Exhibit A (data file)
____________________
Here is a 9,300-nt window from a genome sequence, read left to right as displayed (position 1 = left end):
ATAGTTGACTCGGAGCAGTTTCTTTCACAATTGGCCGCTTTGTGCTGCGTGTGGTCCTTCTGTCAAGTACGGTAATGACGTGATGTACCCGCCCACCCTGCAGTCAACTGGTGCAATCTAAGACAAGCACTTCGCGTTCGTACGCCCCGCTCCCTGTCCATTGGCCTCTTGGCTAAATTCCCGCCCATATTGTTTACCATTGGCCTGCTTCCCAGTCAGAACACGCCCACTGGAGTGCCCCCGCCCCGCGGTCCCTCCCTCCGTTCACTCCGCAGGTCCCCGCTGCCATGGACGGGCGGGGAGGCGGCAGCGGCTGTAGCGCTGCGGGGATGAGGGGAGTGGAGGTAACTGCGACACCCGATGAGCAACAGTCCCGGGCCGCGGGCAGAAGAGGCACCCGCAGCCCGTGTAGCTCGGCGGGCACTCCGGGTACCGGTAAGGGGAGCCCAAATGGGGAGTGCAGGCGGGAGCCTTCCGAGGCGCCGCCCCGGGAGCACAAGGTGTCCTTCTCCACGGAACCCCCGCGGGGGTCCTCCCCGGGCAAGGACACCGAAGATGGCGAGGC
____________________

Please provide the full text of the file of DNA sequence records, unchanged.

Here is a 9,300-nt window from a genome sequence, read left to right as displayed (position 1 = left end):
ATAGTTGACTCGGAGCAGTTTCTTTCACAATTGGCCGCTTTGTGCTGCGTGTGGTCCTTCTGTCAAGTACGGTAATGACGTGATGTACCCGCCCACCCTGCAGTCAACTGGTGCAATCTAAGACAAGCACTTCGCGTTCGTACGCCCCGCTCCCTGTCCATTGGCCTCTTGGCTAAATTCCCGCCCATATTGTTTACCATTGGCCTGCTTCCCAGTCAGAACACGCCCACTGGAGTGCCCCCGCCCCGCGGTCCCTCCCTCCGTTCACTCCGCAGGTCCCCGCTGCCATGGACGGGCGGGGAGGCGGCAGCGGCTGTAGCGCTGCGGGGATGAGGGGAGTGGAGGTAACTGCGACACCCGATGAGCAACAGTCCCGGGCCGCGGGCAGAAGAGGCACCCGCAGCCCGTGTAGCTCGGCGGGCACTCCGGGTACCGGTAAGGGGAGCCCAAATGGGGAGTGCAGGCGGGAGCCTTCCGAGGCGCCGCCCCGGGAGCACAAGGTGTCCTTCTCCACGGAACCCCCGCGGGGGTCCTCCCCGGGCAAGGACACCGAAGATGGCGAGGC